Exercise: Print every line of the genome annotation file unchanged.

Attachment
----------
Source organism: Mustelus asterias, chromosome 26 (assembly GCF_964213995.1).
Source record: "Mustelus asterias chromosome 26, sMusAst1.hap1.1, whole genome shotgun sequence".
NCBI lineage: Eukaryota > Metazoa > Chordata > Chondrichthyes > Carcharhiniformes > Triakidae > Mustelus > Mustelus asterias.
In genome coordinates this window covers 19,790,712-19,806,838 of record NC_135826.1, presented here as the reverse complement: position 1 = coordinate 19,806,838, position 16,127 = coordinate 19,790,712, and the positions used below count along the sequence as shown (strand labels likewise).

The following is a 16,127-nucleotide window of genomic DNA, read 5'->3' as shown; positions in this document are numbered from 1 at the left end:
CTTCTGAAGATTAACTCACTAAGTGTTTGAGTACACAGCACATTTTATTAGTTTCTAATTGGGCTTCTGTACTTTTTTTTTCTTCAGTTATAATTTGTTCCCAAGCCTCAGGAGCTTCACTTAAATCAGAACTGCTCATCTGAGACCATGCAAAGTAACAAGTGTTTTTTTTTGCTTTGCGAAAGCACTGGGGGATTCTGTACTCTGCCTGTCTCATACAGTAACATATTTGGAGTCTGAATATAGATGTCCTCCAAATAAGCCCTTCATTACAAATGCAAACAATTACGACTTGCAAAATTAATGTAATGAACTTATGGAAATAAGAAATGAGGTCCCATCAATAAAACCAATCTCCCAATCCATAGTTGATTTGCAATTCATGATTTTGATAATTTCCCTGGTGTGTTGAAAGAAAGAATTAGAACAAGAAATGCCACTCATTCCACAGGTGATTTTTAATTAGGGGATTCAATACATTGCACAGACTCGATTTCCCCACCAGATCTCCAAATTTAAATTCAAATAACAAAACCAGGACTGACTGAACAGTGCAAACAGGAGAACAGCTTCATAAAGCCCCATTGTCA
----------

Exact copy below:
Source organism: Mustelus asterias, chromosome 26 (assembly GCF_964213995.1).
Source record: "Mustelus asterias chromosome 26, sMusAst1.hap1.1, whole genome shotgun sequence".
NCBI lineage: Eukaryota > Metazoa > Chordata > Chondrichthyes > Carcharhiniformes > Triakidae > Mustelus > Mustelus asterias.
In genome coordinates this window covers 19,790,712-19,806,838 of record NC_135826.1, presented here as the reverse complement: position 1 = coordinate 19,806,838, position 16,127 = coordinate 19,790,712, and the positions used below count along the sequence as shown (strand labels likewise).

The following is a 16,127-nucleotide window of genomic DNA, read 5'->3' as shown; positions in this document are numbered from 1 at the left end:
CTTCTGAAGATTAACTCACTAAGTGTTTGAGTACACAGCACATTTTATTAGTTTCTAATTGGGCTTCTGTACTTTTTTTTTCTTCAGTTATAATTTGTTCCCAAGCCTCAGGAGCTTCACTTAAATCAGAACTGCTCATCTGAGACCATGCAAAGTAACAAGTGTTTTTTTTTGCTTTGCGAAAGCACTGGGGGATTCTGTACTCTGCCTGTCTCATACAGTAACATATTTGGAGTCTGAATATAGATGTCCTCCAAATAAGCCCTTCATTACAAATGCAAACAATTACGACTTGCAAAATTAATGTAATGAACTTATGGAAATAAGAAATGAGGTCCCATCAATAAAACCAATCTCCCAATCCATAGTTGATTTGCAATTCATGATTTTGATAATTTCCCTGGTGTGTTGAAAGAAAGAATTAGAACAAGAAATGCCACTCATTCCACAGGTGATTTTTAATTAGGGGATTCAATACATTGCACAGACTCGATTTCCCCACCAGATCTCCAAATTTAAATTCAAATAACAAAACCAGGACTGACTGAACAGTGCAAACAGGAGAACAGCTTCATAAAGCCCCATTGTCA